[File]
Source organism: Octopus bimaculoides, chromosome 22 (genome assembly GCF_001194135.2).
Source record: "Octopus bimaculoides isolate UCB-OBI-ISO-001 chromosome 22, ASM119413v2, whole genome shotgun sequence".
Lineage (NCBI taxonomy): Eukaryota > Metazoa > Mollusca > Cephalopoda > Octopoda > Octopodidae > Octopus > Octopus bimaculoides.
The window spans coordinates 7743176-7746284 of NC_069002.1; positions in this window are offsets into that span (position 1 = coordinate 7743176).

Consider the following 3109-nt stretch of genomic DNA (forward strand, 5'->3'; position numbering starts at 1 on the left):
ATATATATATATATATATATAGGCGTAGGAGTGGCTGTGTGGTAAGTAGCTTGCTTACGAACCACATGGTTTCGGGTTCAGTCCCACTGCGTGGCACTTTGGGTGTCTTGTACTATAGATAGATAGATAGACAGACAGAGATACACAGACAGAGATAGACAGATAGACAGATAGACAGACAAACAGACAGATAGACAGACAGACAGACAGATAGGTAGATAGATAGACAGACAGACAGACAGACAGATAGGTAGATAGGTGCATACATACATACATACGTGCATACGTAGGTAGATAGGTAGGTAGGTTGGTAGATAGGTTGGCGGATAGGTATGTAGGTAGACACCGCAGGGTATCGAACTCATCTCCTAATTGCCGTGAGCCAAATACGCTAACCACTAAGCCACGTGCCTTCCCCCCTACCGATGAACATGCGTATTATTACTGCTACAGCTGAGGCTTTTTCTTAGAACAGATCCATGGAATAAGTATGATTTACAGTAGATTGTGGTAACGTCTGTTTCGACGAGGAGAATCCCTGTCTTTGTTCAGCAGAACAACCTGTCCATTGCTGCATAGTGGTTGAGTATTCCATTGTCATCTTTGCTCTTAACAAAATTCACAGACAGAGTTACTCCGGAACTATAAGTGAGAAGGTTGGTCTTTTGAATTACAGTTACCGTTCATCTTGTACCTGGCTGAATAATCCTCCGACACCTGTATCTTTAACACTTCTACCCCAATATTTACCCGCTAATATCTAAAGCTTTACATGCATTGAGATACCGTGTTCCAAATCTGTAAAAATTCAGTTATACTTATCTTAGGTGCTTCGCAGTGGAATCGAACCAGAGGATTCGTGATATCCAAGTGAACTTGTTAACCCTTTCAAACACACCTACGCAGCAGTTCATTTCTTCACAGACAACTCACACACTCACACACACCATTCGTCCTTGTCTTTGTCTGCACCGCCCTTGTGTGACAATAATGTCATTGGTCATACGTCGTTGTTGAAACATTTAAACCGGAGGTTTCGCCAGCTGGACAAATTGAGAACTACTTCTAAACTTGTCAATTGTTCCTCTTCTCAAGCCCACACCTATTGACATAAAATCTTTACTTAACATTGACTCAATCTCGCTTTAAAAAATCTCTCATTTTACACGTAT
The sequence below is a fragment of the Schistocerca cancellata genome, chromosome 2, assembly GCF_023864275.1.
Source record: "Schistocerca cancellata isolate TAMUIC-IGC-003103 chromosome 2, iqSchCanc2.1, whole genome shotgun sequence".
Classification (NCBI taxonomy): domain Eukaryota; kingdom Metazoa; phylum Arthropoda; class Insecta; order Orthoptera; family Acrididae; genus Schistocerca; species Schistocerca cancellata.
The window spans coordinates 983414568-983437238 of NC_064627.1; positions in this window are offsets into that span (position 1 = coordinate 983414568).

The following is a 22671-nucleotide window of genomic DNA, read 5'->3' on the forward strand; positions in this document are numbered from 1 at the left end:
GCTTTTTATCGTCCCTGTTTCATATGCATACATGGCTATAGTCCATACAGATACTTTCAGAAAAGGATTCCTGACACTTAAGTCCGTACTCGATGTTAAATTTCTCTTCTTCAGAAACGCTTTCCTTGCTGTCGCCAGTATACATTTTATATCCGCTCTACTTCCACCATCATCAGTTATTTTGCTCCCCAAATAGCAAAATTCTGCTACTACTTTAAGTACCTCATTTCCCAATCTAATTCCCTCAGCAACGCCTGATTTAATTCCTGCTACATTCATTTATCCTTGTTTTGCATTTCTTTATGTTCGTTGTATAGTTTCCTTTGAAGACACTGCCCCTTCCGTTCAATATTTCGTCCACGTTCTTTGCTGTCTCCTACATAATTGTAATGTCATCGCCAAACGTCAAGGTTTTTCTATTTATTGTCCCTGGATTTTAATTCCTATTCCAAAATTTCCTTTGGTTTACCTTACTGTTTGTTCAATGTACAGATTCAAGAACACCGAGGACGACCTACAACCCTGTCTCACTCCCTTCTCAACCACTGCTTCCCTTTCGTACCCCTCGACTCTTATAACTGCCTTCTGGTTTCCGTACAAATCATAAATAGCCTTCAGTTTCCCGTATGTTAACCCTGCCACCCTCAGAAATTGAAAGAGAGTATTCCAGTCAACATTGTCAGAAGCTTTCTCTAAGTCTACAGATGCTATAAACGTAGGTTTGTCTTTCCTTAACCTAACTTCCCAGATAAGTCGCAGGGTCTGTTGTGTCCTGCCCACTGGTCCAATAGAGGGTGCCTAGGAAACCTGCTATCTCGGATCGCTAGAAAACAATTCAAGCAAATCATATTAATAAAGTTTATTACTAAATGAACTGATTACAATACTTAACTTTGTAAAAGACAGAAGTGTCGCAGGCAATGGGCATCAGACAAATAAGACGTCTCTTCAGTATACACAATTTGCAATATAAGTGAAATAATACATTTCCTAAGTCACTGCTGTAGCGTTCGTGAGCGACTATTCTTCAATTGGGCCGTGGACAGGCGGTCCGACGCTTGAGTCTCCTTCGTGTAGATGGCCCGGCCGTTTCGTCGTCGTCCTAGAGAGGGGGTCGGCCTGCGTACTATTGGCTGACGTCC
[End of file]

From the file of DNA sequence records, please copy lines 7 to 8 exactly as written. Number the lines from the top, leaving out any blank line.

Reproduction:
The sequence below is a fragment of the Schistocerca cancellata genome, chromosome 2, assembly GCF_023864275.1.
Source record: "Schistocerca cancellata isolate TAMUIC-IGC-003103 chromosome 2, iqSchCanc2.1, whole genome shotgun sequence".